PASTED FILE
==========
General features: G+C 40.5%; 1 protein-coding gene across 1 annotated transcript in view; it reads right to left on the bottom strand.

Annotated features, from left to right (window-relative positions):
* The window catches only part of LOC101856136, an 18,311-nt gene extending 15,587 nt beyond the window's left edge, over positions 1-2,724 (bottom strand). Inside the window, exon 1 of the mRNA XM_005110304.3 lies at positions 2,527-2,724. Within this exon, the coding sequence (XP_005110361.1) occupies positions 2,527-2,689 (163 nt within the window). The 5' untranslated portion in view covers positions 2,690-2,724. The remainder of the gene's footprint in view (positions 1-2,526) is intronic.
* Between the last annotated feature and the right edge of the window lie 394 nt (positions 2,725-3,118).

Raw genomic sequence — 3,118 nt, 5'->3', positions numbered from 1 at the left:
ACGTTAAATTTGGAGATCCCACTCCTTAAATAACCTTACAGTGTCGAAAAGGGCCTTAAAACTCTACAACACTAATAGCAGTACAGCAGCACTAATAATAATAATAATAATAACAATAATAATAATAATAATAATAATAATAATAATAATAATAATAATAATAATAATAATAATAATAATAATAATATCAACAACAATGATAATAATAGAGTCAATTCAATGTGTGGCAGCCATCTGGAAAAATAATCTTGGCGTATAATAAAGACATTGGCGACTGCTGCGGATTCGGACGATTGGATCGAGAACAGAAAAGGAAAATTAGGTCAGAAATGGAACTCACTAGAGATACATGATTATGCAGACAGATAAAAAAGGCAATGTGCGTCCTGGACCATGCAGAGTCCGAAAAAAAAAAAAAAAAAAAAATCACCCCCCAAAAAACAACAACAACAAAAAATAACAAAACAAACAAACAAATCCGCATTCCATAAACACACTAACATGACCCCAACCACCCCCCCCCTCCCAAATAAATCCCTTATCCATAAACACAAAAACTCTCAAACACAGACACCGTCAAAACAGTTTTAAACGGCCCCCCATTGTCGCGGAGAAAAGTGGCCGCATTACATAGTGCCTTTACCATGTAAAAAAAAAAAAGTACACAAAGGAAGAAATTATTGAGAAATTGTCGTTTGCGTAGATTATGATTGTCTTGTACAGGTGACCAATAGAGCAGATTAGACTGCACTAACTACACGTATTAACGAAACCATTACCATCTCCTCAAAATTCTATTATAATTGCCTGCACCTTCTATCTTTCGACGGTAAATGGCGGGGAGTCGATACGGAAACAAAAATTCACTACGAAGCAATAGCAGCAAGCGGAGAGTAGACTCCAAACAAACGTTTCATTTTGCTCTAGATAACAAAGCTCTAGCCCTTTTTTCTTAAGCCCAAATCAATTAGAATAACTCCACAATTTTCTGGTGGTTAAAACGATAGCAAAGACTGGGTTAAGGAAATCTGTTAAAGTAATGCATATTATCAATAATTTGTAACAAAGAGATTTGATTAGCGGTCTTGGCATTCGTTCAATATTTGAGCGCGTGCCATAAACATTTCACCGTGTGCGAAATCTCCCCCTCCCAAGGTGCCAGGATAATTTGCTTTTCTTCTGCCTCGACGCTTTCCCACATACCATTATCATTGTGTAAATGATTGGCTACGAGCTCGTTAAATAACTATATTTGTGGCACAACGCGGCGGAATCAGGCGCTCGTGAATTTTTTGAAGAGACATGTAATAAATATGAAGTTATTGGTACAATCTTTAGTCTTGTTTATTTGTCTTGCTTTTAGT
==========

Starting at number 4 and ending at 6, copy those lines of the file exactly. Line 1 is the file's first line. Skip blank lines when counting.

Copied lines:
* Between the last annotated feature and the right edge of the window lie 394 nt (positions 2,725-3,118).

Raw genomic sequence — 3,118 nt, 5'->3', positions numbered from 1 at the left:
ACGTTAAATTTGGAGATCCCACTCCTTAAATAACCTTACAGTGTCGAAAAGGGCCTTAAAACTCTACAACACTAATAGCAGTACAGCAGCACTAATAATAATAATAATAATAACAATAATAATAATAATAATAATAATAATAATAATAATAATAATAATAATAATAATAATAATAATAATAATAATATCAACAACAATGATAATAATAGAGTCAATTCAATGTGTGGCAGCCATCTGGAAAAATAATCTTGGCGTATAATAAAGACATTGGCGACTGCTGCGGATTCGGACGATTGGATCGAGAACAGAAAAGGAAAATTAGGTCAGAAATGGAACTCACTAGAGATACATGATTATGCAGACAGATAAAAAAGGCAATGTGCGTCCTGGACCATGCAGAGTCCGAAAAAAAAAAAAAAAAAAAAATCACCCCCCAAAAAACAACAACAACAAAAAATAACAAAACAAACAAACAAATCCGCATTCCATAAACACACTAACATGACCCCAACCACCCCCCCCCTCCCAAATAAATCCCTTATCCATAAACACAAAAACTCTCAAACACAGACACCGTCAAAACAGTTTTAAACGGCCCCCCATTGTCGCGGAGAAAAGTGGCCGCATTACATAGTGCCTTTACCATGTAAAAAAAAAAAAGTACACAAAGGAAGAAATTATTGAGAAATTGTCGTTTGCGTAGATTATGATTGTCTTGTACAGGTGACCAATAGAGCAGATTAGACTGCACTAACTACACGTATTAACGAAACCATTACCATCTCCTCAAAATTCTATTATAATTGCCTGCACCTTCTATCTTTCGACGGTAAATGGCGGGGAGTCGATACGGAAACAAAAATTCACTACGAAGCAATAGCAGCAAGCGGAGAGTAGACTCCAAACAAACGTTTCATTTTGCTCTAGATAACAAAGCTCTAGCCCTTTTTTCTTAAGCCCAAATCAATTAGAATAACTCCACAATTTTCTGGTGGTTAAAACGATAGCAAAGACTGGGTTAAGGAAATCTGTTAAAGTAATGCATATTATCAATAATTTGTAACAAAGAGATTTGATTAGCGGTCTTGGCATTCGTTCAATATTTGAGCGCGTGCCATAAACATTTCACCGTGTGCGAAATCTCCCCCTCCCAAGGTGCCAGGATAATTTGCTTTTCTTCTGCCTCGACGCTTTCCCACATACCATTATCATTGTGTAAATGATTGGCTACGAGCTCGTTAAATAACTATATTTGTGGCACAACGCGGCGGAATCAGGCGCTCGTGAATTTTTTGAAGAGACATGTAATAAATATGAAGTTATTGGTACAATCTTTAGTCTTGTTTATTTGTCTTGCTTTTAGT